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Not forsaken

"Not forsaken" Continued...

Issue: "Race to the finish," Nov. 3, 2012

The work continues despite the difficulties in the country. The group’s founder—known as “Mama Maggie” across Egypt—didn’t dwell on the uncertainties during an interview shortly after she washed a steady stream of street children’s feet this spring. “Every ministry has its challenges—serious ones. But greater is the One who is in you than the one who is in the world,” she said. 

And she noted that Christians in Egypt have known suffering before: “We are very happy that we are the fruit of the prayers of the martyrs and their seeds. So it’s our turn to do something before we leave.”

Beyond the Middle East, Christians are taking their turns at service despite immense pressures and violence. Every Sunday morning, Christians across northern Nigeria return to churches, despite regular attacks by a vicious Islamic group that often massacres dozens at a time. The group has demanded that Christians leave the region or face extermination.

In Sudan, Christians are still fleeing aggression by their own government in a campaign that has killed thousands.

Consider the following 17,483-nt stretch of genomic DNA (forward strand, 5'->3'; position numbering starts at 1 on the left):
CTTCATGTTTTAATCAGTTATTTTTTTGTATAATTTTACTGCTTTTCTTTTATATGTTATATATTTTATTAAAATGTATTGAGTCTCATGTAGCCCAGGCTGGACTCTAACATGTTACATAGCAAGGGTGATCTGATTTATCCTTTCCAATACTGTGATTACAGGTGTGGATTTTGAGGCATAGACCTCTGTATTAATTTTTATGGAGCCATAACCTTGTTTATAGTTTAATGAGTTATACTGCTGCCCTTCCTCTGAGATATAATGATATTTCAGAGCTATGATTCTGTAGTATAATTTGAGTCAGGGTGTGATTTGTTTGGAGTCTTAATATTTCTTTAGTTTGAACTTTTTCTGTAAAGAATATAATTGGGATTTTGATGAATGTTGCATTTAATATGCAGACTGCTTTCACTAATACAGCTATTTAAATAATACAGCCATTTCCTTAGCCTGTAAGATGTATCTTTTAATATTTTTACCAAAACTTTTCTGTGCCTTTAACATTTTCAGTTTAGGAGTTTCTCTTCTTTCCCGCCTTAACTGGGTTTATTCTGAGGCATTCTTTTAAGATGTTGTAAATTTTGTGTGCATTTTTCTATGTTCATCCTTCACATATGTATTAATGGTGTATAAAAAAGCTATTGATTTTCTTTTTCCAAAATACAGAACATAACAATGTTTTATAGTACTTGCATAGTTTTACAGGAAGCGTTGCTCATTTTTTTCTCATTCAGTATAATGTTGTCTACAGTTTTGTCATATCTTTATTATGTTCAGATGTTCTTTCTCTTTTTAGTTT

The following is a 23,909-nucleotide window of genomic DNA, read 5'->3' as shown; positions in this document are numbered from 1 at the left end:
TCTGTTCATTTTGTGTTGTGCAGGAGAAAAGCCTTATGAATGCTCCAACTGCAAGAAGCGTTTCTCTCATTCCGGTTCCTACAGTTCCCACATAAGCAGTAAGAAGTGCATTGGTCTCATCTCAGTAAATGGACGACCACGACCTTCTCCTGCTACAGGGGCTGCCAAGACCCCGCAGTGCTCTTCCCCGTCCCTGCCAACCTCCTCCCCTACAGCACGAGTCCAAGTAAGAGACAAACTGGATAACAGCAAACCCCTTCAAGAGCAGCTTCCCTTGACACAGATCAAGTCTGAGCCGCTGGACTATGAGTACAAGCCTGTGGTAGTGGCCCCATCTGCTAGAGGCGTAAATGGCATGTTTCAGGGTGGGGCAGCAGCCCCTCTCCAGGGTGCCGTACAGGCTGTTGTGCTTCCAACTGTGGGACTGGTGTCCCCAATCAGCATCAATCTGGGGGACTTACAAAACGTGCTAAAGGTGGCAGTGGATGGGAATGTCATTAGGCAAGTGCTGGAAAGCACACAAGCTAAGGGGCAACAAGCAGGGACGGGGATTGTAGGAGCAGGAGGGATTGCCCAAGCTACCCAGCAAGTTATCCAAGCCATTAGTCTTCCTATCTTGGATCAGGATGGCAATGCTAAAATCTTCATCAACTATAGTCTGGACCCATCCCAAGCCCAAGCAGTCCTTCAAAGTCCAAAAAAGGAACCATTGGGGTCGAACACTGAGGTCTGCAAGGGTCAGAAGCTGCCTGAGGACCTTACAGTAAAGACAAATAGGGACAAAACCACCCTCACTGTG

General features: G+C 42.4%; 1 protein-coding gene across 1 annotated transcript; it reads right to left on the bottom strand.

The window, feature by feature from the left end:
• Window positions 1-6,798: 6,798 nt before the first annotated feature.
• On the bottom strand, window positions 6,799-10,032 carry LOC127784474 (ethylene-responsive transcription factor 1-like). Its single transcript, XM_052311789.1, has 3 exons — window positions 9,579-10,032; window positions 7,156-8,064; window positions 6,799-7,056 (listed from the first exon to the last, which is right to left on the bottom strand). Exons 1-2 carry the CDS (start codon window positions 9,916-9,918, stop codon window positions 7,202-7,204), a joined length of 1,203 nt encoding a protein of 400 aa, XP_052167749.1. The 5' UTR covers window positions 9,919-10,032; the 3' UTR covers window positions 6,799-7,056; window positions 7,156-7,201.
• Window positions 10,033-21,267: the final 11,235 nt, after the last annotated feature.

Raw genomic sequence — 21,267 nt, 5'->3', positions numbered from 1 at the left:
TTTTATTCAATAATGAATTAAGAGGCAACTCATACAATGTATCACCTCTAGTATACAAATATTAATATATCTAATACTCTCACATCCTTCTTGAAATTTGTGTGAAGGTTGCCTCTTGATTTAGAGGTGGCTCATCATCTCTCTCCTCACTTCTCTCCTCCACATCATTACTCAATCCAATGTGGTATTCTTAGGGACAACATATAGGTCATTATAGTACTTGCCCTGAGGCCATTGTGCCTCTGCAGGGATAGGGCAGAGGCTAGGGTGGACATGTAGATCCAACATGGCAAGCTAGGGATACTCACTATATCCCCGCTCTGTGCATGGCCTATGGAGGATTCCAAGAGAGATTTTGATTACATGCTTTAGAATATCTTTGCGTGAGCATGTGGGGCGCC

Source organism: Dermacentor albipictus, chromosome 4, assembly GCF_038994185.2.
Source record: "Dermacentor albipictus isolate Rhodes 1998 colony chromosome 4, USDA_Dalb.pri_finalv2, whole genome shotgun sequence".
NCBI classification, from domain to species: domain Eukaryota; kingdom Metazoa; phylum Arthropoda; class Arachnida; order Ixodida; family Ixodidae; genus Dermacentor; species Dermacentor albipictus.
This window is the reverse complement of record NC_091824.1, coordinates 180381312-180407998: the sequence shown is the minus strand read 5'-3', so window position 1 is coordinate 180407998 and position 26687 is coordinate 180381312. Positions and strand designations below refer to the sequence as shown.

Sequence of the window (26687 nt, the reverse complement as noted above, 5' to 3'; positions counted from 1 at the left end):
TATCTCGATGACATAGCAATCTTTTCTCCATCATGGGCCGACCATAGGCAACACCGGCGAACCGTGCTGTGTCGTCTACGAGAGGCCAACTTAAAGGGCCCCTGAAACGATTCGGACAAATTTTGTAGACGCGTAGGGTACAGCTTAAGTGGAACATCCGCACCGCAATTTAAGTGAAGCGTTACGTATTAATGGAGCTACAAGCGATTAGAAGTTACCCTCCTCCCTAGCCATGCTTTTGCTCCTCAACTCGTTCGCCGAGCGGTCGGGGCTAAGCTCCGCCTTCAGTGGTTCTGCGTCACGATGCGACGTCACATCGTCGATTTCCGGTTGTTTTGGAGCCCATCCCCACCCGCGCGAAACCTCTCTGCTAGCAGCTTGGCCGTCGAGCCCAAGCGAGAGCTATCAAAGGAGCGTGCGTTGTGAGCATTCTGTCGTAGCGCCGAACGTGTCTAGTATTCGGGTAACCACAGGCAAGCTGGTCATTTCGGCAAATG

In Pakistan, Christians are waiting to hear the fate of Rimsha Masih, a 14-year-old girl who initially faced a possible death sentence for allegedly burning the Quran. (A police investigation reported that a Muslim cleric framed the girl.)

And in India, the Evangelical Fellowship of India reports relentless persecution against Christians in northern regions, particularly Orissa. The organization reported a series of beatings and severe harassments against Christians and pastors by Hindu mobs during the month of September.

The list could continue, but groups promoting the International Day of Prayer for the Persecuted Church emphasize that prayer is an invaluable help to Christians facing serious challenges.

“The first thing that people in this situation ask for isn’t activism or advocacy,” says Iranian pastor Borji. “It’s prayer.”

Borji says Christians often ask for protection against violence, but they also ask for prayer to remain faithful under pressure, and the ability to continue their service. Jerry Dykstra of Open Doors USA agrees. “They don’t necessarily pray for the persecution to go away,” he says. “They pray for faith that is unwavering.”

—For resources on this year’s International Day of Prayer for the Persecuted Church, persecutedchurch.org offers a list of organizations with helpful information

Jamie Dean
Jamie Dean

Jamie lives and works in North Carolina, where she covers the national political beat and other topics as news editor for WORLD.

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